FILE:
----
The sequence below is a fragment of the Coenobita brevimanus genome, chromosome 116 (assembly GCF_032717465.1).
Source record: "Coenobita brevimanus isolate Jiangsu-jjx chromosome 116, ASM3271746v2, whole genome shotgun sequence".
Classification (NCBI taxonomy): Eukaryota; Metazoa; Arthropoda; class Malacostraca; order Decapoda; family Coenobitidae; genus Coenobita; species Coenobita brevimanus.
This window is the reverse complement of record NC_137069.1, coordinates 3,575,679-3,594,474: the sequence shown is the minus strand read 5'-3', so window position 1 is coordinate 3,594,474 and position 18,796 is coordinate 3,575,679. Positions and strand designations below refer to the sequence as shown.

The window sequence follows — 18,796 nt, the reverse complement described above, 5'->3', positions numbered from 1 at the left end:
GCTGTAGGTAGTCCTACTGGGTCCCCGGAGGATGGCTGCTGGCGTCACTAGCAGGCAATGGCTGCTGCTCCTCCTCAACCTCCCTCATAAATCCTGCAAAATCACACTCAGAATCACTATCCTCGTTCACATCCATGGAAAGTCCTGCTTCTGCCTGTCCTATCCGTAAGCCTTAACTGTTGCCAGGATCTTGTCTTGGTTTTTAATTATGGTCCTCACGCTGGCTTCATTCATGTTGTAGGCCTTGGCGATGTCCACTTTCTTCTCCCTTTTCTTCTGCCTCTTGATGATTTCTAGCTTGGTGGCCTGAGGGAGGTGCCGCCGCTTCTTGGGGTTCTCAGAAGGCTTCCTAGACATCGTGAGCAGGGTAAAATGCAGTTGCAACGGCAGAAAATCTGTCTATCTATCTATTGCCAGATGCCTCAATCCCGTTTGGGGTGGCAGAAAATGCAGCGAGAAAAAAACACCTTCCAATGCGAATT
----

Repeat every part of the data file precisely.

The sequence below is a fragment of the Coenobita brevimanus genome, chromosome 116 (assembly GCF_032717465.1).
Source record: "Coenobita brevimanus isolate Jiangsu-jjx chromosome 116, ASM3271746v2, whole genome shotgun sequence".
Classification (NCBI taxonomy): Eukaryota; Metazoa; Arthropoda; class Malacostraca; order Decapoda; family Coenobitidae; genus Coenobita; species Coenobita brevimanus.
This window is the reverse complement of record NC_137069.1, coordinates 3,575,679-3,594,474: the sequence shown is the minus strand read 5'-3', so window position 1 is coordinate 3,594,474 and position 18,796 is coordinate 3,575,679. Positions and strand designations below refer to the sequence as shown.

The window sequence follows — 18,796 nt, the reverse complement described above, 5'->3', positions numbered from 1 at the left end:
GCTGTAGGTAGTCCTACTGGGTCCCCGGAGGATGGCTGCTGGCGTCACTAGCAGGCAATGGCTGCTGCTCCTCCTCAACCTCCCTCATAAATCCTGCAAAATCACACTCAGAATCACTATCCTCGTTCACATCCATGGAAAGTCCTGCTTCTGCCTGTCCTATCCGTAAGCCTTAACTGTTGCCAGGATCTTGTCTTGGTTTTTAATTATGGTCCTCACGCTGGCTTCATTCATGTTGTAGGCCTTGGCGATGTCCACTTTCTTCTCCCTTTTCTTCTGCCTCTTGATGATTTCTAGCTTGGTGGCCTGAGGGAGGTGCCGCCGCTTCTTGGGGTTCTCAGAAGGCTTCCTAGACATCGTGAGCAGGGTAAAATGCAGTTGCAACGGCAGAAAATCTGTCTATCTATCTATTGCCAGATGCCTCAATCCCGTTTGGGGTGGCAGAAAATGCAGCGAGAAAAAAACACCTTCCAATGCGAATT